Pros and Cons of UK Curriculum


1. Who is the curriculum suitable for?

The UK Curriculum, or National Curriculum for England as it is formally know, is a broad balanced curriculum that is suitable for children and young people from across the globe. The breadth of subjects includes the Arts, Sciences and Humanities and overall it is a very liberal model that can be adapted to meet the needs of children whose previous learning experiences might have been in another country specific or world curriculum . With a proven track record of providing the most accomplished routes to universities and as a long standing and renowned model of education, the NCfE is known for academic excellence across the world and truly is a global passport to success.

2. Benefits of studying UK Curriculum?

The curriculum is very established in the realms of academia and has a strong global reputation. As well as the traditional content that one might expect to find, the NCfE also promotes spiritual, moral, social and cultural development and prepares all students for the opportunities, responsibilities and experiences of life. One of the core aims of the National Curriculum is that it provides a framework for the knowledge that will help young people on their journey to becoming globally educated citizens and helps engender an appreciation of human creativity and achievement. In the Primary years the curriculum remains as broad and balanced as possible with a strong focus on discover child centered learning but as children grow, so too does the curriculum evolve and become more specialized. The range of subjects that older children can focus on is vast and ranges from Economics to Engineering or English Literature, Art to Arabic, Mathematics to Music Technology and Mandarin or Physics to Photography, Physical Education or Psychology. All of these will lead to a variety of pathways and are delivered under the regulations of a national examinations benchmark that makes it easy for parents, students, teachers, other schools, universities and employers to track progress and understand targets for future learning.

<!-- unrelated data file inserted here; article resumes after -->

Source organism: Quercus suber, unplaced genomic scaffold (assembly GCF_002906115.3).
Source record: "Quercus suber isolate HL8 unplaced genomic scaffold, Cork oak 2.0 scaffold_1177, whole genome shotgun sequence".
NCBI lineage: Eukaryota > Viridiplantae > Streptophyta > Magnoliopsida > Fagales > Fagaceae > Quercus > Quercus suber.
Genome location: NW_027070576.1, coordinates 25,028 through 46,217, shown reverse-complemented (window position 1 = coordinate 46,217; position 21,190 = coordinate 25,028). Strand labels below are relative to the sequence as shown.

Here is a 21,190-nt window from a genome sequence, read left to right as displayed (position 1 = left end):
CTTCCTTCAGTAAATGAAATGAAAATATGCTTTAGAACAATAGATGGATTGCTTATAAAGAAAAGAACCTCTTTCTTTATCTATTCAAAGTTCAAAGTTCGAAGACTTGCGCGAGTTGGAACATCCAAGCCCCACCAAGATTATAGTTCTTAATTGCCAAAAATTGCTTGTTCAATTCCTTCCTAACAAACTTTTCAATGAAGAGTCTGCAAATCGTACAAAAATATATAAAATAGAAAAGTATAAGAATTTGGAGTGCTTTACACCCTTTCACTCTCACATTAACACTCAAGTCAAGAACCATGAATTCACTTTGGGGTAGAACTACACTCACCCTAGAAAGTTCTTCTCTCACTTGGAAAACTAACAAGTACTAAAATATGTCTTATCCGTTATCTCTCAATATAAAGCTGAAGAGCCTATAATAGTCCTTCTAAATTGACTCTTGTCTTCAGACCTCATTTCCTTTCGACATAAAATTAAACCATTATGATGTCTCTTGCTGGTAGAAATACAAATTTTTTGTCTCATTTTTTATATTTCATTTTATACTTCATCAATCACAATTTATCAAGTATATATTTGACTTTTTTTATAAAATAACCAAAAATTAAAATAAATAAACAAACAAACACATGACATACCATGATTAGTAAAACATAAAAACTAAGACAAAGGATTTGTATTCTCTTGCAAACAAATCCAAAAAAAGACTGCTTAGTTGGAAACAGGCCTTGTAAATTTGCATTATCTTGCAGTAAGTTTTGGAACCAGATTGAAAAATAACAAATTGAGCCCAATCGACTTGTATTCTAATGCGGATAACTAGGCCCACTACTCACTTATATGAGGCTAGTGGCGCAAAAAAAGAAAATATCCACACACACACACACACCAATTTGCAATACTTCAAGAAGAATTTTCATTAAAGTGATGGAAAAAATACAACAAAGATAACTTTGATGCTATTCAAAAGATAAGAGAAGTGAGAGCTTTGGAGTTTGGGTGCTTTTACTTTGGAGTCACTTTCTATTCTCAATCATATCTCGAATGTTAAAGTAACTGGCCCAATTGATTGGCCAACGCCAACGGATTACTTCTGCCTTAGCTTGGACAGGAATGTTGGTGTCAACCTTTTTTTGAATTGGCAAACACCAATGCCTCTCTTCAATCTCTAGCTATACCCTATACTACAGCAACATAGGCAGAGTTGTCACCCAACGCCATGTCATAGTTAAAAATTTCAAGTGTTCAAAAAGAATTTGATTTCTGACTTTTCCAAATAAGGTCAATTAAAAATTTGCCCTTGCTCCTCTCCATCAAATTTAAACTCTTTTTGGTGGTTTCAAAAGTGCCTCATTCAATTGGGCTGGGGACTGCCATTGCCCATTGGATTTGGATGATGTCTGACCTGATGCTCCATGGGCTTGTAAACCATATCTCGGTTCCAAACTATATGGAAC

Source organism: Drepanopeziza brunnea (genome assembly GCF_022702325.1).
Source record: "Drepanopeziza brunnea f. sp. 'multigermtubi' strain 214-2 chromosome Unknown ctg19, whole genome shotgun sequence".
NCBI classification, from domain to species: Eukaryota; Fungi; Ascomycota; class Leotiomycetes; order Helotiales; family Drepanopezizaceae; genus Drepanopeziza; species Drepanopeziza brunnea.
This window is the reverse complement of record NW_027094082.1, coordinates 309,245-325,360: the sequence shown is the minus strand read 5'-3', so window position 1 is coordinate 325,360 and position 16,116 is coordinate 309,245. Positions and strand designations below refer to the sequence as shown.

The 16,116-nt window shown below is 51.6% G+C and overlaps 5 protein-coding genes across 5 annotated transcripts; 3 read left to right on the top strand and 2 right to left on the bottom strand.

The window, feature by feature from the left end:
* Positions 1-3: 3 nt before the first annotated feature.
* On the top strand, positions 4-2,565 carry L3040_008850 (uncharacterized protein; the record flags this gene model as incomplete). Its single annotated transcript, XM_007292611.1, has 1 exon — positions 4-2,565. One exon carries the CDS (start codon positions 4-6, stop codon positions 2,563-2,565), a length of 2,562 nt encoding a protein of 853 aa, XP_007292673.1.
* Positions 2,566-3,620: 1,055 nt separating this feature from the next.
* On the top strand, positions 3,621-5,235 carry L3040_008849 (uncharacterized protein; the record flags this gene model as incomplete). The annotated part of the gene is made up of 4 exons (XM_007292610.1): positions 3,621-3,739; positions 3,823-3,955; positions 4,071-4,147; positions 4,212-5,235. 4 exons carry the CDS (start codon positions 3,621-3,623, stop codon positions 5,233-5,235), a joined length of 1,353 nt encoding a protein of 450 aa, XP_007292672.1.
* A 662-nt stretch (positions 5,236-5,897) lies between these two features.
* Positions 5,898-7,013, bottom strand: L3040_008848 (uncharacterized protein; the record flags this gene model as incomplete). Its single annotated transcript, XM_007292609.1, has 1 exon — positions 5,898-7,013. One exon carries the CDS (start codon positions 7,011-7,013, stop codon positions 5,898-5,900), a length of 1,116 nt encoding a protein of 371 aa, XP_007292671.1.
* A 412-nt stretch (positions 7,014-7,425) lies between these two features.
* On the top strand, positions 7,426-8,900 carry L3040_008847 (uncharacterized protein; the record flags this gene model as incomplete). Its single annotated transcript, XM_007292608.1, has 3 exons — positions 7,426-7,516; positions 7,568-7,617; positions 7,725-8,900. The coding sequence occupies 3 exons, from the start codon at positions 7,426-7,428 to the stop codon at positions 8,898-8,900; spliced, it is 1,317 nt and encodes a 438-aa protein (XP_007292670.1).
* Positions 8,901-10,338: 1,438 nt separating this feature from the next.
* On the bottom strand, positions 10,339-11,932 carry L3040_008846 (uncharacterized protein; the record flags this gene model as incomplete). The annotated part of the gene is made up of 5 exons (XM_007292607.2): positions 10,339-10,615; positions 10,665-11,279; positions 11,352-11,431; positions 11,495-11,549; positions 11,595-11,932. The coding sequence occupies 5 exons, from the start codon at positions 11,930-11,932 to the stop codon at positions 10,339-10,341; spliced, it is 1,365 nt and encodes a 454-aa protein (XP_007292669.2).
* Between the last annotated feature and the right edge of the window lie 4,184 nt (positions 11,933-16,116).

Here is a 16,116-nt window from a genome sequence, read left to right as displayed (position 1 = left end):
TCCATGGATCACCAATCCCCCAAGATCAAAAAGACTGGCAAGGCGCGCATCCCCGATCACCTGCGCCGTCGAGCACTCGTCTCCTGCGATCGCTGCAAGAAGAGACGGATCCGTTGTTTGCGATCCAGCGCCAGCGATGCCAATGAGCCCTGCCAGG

3. Challenges in learning through the UK Curriculum?

Delivery of the curriculum is through English and some of the content may have a British centric approach. Examples of where this might manifest itself are in the learning of monetary units in the Primary phase where the British pound is used to the higher years of History subject content. However, international teachers understand the need to modify the content and curriculum to suit the needs of the students that they teach and can contextualize accordingly. The adaptability of the International GCSE framework also means that teachers and schools have the choice to take a more international approach to the choosing of examination boards that better suit their context and cohort.

4. What are the various subjects taught, mandatory subjects, whether subjects selection is flexible or not?